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SOUTHERN FLYING SQUIRREL

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Southern Flying Squirrel Featured Creature Archive from Tampa Bay Estuary Program

Glaucomys volans

 

They are the cute fuzzy critters that invade our yards, steal the food from our bird feeders and dig multitudes of nut-size holes in our lawns. While some love to watch these agile creatures as they scoot from tree to tree in amazingly graceful form, others despise their destructive antics.

No matter how you feel about squirrels, in Tampa Bay they are here to stay from the coastal areas to inland habitats - basically anywhere there are tall trees where they make their nests. Common squirrels are the Eastern Gray Squirrel (found virtually everywhere) and the Fox Squirrel (a rare species found mostly in pinelands).

Another breed that is fairly common in Tampa Bay but not so easily seen is the Southern Flying Squirrel. These nocturnal squirrels are small - only 8"-10" long - with large eyes and a broad flat tail. They are light brown with a white underside and have a loose flap of skin called a "gliding membrane" along each side of their body that acts as a sail to help them leap from tree to tree, making them appear to be "flying." They have very large eyes that help them see better at night when they are active.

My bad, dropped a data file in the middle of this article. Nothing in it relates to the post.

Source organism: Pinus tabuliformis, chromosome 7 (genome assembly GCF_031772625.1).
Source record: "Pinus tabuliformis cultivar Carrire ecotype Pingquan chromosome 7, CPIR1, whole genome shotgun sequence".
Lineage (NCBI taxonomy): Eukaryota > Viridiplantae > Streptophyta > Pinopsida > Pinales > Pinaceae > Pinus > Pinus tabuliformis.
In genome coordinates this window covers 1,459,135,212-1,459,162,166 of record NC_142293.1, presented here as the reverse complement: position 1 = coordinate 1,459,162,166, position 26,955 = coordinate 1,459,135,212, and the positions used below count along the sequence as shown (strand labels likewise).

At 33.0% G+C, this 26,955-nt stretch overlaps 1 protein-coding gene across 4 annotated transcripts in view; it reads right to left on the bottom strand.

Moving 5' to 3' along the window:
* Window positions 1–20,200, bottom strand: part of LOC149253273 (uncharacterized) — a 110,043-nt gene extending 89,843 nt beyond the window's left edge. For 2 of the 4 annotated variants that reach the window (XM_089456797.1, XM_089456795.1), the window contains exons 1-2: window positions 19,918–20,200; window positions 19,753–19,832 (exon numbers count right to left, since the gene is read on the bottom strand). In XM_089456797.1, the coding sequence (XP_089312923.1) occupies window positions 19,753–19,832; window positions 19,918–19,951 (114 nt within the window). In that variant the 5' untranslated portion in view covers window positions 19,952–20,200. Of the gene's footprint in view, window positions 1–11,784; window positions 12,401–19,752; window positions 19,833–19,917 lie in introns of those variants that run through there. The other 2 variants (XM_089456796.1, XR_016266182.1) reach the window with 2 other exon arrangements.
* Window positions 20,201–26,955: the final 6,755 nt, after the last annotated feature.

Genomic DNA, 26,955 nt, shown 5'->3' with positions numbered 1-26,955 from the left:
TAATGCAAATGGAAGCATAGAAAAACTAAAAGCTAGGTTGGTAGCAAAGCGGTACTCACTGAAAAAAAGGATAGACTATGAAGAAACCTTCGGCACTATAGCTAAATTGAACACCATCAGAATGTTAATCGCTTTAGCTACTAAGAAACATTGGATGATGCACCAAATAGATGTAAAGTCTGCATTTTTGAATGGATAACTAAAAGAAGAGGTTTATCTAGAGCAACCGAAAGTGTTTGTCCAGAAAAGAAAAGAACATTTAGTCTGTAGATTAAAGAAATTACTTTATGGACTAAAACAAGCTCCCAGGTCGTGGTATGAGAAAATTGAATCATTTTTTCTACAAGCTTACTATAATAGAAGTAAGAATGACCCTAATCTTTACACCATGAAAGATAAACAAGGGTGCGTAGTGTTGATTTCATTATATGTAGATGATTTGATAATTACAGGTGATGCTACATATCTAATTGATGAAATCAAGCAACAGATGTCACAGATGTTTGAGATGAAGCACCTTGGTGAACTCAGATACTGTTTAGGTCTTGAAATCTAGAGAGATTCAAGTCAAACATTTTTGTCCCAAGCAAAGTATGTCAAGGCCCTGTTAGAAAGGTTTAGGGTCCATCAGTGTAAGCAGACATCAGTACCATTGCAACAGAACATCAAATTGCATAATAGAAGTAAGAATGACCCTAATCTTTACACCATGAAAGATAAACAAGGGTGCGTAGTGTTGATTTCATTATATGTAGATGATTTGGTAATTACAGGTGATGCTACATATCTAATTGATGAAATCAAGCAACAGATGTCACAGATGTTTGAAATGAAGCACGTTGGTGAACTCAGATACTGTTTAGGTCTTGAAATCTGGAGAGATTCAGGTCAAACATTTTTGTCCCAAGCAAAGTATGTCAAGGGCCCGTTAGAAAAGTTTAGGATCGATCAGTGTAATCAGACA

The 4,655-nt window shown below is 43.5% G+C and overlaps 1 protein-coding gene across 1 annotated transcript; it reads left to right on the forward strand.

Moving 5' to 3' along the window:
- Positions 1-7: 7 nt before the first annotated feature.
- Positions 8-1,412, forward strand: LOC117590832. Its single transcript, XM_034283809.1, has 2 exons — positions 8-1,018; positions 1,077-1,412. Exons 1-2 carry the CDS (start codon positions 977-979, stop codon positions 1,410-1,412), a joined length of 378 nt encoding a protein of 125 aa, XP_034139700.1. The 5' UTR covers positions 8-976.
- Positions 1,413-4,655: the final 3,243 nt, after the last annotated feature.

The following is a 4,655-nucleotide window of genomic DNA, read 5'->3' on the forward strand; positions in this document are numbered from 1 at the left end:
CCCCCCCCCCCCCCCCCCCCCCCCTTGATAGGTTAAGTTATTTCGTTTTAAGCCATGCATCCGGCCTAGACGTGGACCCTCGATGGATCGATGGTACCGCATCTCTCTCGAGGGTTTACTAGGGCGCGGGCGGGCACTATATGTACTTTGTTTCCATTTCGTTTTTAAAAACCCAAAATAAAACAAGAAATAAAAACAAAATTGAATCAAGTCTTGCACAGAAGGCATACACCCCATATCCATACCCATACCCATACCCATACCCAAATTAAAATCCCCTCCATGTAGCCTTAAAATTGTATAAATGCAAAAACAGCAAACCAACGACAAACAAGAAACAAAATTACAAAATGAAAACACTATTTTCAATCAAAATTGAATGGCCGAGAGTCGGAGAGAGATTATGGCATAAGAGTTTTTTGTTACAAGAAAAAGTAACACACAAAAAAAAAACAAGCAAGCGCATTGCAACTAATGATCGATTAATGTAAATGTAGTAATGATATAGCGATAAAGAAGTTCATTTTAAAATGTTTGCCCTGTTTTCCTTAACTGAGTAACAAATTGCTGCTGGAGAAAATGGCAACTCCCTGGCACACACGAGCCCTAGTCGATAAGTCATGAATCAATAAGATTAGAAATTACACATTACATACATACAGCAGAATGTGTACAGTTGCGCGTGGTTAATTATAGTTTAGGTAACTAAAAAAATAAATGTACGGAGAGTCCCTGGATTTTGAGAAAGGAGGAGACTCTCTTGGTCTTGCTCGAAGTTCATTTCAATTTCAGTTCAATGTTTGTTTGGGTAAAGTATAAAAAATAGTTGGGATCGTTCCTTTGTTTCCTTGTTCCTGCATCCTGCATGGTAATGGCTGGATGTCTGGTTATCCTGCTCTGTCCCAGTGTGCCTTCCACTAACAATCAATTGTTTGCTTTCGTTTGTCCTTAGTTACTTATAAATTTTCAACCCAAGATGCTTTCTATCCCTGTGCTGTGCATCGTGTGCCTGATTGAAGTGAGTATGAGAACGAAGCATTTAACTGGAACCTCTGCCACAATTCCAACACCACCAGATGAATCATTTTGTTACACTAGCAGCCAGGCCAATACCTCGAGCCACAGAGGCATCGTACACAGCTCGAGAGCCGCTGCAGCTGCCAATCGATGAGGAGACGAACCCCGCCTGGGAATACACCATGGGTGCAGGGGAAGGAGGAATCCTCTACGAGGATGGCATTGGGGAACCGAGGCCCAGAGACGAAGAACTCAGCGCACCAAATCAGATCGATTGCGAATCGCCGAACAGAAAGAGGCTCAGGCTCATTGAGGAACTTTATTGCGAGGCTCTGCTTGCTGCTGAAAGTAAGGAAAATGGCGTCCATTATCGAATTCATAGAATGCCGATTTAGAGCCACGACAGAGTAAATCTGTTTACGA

Flying squirrels live in cavities in mature oak, hickory, maple or other hardwood trees in both urban and rural areas, but will also take up residence in purple martin houses. They are often found in pairs or, during winter, denning together with several other flying squirrels. To attract flying squirrels, nest boxes should be placed 8-10 feet above the ground on tree trunks.

Southern Flying Squirrels forage for acorns, hickory nuts, pecans, insects, bird eggs and nestlings, berries, fruit, seeds, and buds. They are profound nut stashers. Look for them at dusk and throughout the night - you may catch a glimpse as they glide as far as 50 feet through the air!

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